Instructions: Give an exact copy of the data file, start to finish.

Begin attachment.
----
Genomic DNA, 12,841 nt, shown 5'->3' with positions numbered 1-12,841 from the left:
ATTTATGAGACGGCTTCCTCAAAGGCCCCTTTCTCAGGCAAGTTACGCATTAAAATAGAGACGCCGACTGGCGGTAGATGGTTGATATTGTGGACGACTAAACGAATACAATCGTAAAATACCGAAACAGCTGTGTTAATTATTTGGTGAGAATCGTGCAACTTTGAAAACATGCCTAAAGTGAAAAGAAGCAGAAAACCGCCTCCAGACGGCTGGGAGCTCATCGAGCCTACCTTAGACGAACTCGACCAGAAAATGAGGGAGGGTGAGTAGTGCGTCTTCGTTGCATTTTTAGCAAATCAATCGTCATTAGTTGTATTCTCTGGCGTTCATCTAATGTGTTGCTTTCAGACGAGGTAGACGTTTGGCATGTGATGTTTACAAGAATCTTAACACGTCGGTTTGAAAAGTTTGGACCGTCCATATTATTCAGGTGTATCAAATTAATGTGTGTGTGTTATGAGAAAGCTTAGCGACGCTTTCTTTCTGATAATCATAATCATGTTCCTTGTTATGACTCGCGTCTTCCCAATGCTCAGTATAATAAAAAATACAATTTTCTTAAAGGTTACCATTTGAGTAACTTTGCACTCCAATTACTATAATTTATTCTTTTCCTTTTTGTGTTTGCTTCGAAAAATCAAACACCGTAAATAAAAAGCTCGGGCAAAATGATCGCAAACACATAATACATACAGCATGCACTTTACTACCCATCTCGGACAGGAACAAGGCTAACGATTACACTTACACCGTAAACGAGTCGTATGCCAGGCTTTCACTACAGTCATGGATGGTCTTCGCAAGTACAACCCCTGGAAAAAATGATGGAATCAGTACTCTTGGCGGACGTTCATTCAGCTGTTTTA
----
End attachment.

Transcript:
Genomic DNA, 12,841 nt, shown 5'->3' with positions numbered 1-12,841 from the left:
ATTTATGAGACGGCTTCCTCAAAGGCCCCTTTCTCAGGCAAGTTACGCATTAAAATAGAGACGCCGACTGGCGGTAGATGGTTGATATTGTGGACGACTAAACGAATACAATCGTAAAATACCGAAACAGCTGTGTTAATTATTTGGTGAGAATCGTGCAACTTTGAAAACATGCCTAAAGTGAAAAGAAGCAGAAAACCGCCTCCAGACGGCTGGGAGCTCATCGAGCCTACCTTAGACGAACTCGACCAGAAAATGAGGGAGGGTGAGTAGTGCGTCTTCGTTGCATTTTTAGCAAATCAATCGTCATTAGTTGTATTCTCTGGCGTTCATCTAATGTGTTGCTTTCAGACGAGGTAGACGTTTGGCATGTGATGTTTACAAGAATCTTAACACGTCGGTTTGAAAAGTTTGGACCGTCCATATTATTCAGGTGTATCAAATTAATGTGTGTGTGTTATGAGAAAGCTTAGCGACGCTTTCTTTCTGATAATCATAATCATGTTCCTTGTTATGACTCGCGTCTTCCCAATGCTCAGTATAATAAAAAATACAATTTTCTTAAAGGTTACCATTTGAGTAACTTTGCACTCCAATTACTATAATTTATTCTTTTCCTTTTTGTGTTTGCTTCGAAAAATCAAACACCGTAAATAAAAAGCTCGGGCAAAATGATCGCAAACACATAATACATACAGCATGCACTTTACTACCCATCTCGGACAGGAACAAGGCTAACGATTACACTTACACCGTAAACGAGTCGTATGCCAGGCTTTCACTACAGTCATGGATGGTCTTCGCAAGTACAACCCCTGGAAAAAATGATGGAATCAGTACTCTTGGCGGACGTTCATTCAGCTGTTTTA